By Shilpa Vernekar, M.D.
If you are a parent, you can most likely relate to the unparalleled feeling of elation and excitement that comes when your child reaches a big milestone. In the early years, those major accomplishments may seem minor to the outside world, such as baby’s first words, baby’s first steps, and baby’s first poopy in the potty, but as a parent you alone are enchanted and just so proud of your little one. As both a pediatrician and a mother, I get it. I will never forget the first time my child said “mama,” and I celebrate with countless other parents every day over their children’s achievements.
However, it is important to first understand that potty training – like most processes with children—may or may not be easy or come naturally for you and your child. Although a bowel movement on the potty sounds so simple to you as an adult, it is important to understand that it may take time, understanding and patience on your end. Please know that you are not alone! As your child’s pediatrician, I am here to help if needed at any point along your journey of potty training. And one day, I assure you, that child who is still using his/her diaper, will be independently using the toilet thanks to your hard work and dedication!
So, let’s start at the beginning, and I will answer the most common potty training questions that parents ask in my office.
Potty training can start anywhere as early as 6 months to when the child is 2-3 years of age. Each child is different, and you know your child better than anyone else.
He will show signs of being ready like informing you every time he has to do stools or pass urine. Parents can also identify that it may be time to begin potty training based upon the child’s body language. When children are about to pass stools or urine, they often change facial expressions, squirm, and/or cross their legs.
Also, prior to removing the diaper, it helps to know if your child can understand instructions or be able to rush himself to the potty if needed.
My child is ready for potty training. So, how do I start?
First, invest in a potty training device which can be purchased from any store for as low as $15-20. Next, allow your child to become familiar with the potty and ensure that the child is comfortable when he sits on the potty with his feet resting firmly on the floor. Let the child know that every time the child needs to use the potty, he needs to sit on the potty chair. The child can wear a diaper to pass stools or urine while sitting on the potty, but it is best done without the diaper. Therefore, the child can help undress and remove the pull ups before he sits on the potty.
Another strategy is to allow the child to sit on the potty every 2-3 hours to help void urine. If there is a specific time during the day that the child passes stools, then allowing the child to be on the potty at that time will help reinforce the behavior. Stickers and reward charts help older children to become potty trained.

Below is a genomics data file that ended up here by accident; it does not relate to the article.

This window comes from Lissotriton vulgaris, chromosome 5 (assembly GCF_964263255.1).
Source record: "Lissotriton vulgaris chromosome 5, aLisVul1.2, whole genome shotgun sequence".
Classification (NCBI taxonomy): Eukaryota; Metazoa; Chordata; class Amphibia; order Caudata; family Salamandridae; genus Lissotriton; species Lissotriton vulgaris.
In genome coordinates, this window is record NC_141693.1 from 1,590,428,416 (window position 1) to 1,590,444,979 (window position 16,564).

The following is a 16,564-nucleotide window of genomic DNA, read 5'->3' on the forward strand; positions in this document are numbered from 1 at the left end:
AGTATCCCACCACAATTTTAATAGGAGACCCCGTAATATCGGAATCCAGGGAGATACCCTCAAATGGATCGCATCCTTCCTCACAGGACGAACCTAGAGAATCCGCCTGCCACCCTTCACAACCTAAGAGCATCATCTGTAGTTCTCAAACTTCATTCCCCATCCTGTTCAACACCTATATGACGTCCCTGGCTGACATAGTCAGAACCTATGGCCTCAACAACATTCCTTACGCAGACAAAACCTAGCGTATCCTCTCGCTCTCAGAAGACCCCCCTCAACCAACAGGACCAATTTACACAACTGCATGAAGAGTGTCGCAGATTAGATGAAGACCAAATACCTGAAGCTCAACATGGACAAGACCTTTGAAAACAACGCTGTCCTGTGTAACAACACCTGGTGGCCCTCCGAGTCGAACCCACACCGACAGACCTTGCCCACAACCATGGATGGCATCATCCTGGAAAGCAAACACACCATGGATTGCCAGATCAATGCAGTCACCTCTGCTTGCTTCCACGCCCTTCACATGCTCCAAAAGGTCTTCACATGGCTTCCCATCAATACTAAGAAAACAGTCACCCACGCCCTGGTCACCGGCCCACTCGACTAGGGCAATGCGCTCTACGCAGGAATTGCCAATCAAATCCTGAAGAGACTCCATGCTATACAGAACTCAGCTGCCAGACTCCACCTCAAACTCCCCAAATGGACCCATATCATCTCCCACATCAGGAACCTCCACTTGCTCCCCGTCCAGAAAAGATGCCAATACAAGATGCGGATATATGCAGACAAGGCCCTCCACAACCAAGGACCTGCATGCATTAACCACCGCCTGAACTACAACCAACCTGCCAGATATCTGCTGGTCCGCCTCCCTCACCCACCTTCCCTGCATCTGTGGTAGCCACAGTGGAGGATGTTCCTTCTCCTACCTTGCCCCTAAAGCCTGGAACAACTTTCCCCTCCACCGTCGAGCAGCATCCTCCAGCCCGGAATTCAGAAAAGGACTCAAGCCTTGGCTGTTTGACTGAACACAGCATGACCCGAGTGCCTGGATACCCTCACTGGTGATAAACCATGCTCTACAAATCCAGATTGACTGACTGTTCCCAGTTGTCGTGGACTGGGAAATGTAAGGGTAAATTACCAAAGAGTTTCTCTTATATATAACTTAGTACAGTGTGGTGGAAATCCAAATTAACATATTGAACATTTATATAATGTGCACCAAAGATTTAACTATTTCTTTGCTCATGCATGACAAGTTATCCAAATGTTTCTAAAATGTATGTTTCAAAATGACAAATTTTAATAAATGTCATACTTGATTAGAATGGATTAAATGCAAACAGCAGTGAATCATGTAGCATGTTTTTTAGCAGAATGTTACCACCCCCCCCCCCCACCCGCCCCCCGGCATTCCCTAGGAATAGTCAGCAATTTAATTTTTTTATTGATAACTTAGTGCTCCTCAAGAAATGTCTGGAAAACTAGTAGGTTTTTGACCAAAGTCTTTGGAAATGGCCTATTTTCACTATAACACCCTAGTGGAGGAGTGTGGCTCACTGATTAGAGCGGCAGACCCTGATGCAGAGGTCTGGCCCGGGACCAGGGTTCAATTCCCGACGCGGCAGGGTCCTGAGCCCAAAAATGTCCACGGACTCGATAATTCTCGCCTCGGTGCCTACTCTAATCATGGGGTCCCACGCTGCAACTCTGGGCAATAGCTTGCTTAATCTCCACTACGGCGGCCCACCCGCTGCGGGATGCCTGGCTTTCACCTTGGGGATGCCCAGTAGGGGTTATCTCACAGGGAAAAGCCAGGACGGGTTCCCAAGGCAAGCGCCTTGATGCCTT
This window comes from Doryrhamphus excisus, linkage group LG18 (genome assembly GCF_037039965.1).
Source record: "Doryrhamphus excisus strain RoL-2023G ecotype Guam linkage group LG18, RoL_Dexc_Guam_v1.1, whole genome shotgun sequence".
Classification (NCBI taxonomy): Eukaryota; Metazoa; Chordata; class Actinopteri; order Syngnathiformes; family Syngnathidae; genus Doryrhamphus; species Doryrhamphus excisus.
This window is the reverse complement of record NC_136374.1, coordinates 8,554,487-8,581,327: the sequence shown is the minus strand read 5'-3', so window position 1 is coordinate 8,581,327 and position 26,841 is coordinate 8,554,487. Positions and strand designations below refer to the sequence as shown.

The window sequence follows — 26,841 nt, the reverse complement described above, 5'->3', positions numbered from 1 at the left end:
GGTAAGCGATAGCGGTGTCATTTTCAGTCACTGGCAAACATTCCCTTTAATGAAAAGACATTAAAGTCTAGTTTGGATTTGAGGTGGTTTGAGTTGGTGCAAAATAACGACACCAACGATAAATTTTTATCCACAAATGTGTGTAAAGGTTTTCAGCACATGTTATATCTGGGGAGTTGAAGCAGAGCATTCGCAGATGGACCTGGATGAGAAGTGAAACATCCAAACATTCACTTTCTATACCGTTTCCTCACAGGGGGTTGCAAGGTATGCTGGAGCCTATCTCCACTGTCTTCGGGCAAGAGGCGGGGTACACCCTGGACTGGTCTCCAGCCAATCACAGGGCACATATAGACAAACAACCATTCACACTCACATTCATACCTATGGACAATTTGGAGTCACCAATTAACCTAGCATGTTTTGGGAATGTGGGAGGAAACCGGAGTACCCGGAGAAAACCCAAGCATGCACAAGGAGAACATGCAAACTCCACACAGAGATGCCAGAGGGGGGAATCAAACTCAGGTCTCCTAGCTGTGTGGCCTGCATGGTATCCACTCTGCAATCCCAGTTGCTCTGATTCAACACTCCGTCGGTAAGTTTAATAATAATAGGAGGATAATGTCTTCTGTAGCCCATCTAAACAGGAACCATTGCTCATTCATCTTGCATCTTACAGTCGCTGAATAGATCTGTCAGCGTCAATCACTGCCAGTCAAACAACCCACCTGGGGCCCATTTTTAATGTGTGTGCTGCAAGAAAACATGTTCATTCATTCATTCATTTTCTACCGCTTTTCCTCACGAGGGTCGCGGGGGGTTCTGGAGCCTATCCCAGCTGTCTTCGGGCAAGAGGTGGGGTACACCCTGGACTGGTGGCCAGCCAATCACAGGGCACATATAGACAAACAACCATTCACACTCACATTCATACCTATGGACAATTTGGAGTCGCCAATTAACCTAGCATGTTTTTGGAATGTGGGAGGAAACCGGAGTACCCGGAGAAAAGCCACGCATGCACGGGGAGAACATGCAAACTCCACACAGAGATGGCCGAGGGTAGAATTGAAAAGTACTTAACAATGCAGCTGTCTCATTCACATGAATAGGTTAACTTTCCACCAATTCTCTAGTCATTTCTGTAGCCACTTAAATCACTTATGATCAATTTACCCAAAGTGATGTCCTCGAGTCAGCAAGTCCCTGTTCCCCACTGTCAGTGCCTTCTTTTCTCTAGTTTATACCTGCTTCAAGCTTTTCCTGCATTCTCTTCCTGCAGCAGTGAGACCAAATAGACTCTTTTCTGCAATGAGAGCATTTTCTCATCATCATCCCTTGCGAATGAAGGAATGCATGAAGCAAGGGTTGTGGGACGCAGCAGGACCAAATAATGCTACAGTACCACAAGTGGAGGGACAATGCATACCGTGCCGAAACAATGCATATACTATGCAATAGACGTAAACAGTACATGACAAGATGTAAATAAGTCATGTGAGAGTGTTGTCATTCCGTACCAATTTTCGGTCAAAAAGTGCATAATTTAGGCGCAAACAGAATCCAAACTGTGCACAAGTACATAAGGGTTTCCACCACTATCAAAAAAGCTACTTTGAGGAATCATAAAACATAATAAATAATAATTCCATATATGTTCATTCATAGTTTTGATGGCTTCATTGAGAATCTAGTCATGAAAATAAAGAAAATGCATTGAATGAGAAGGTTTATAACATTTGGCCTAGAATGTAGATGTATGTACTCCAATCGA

Additionally, wiping from front to back is important, especially for girls, to prevent urinary tract infection. This is something that seems natural, so parents may forget to teach, but it is vitally important.
Finally, hand hygiene is important after using the potty. Parents should make it a habit that the child washes his hands each and every time after he uses the potty.
The parent should be patient with the whole process and understand that it may take 2 weeks to 2 months depending upon the child’s level of maturity. If you have tried for 1-2 weeks and feel your child is not ready, do not force the child. It will make the situation worse and make potty training even more difficult. Let the child grow, and try again few weeks or few months later.
While day time training and stool training happens in the first three months, bed wetting or being dry by night might take longer. Sometimes the child might continue to bed wet until five years of age or longer if there is family history of bed wetting. For further information of nocturnal enuresis or bedwetting, refer to this article.
When should I ask my child’s pediatrician to help with potty training?
If you child is unable to potty train by 3-4 years of age during the day or a previously potty trained child is now reverting back to passing stools/urine in the underwear on a routine basis, then it is time to visit your pediatrician.
But, remember it is normal to have some accidents at times, especially if the child is in an unfamiliar setting or with different care giver. Do not worry about it unless it happens on a daily basis.
For additional questions, please consult your child’s pediatrician. And remember: Stay calm and keep persevering: potty training will occur eventually.
Dr. Vernekar, M.D., F.A.A.P. is a board-certified pediatrician who works at Preferred Medical Group, which has locations at Phenix City Children’s, Fort Mitchell Clinic and Opelika Pediatrics and Family Clinic. Her special areas of interest include weight management and nutrition.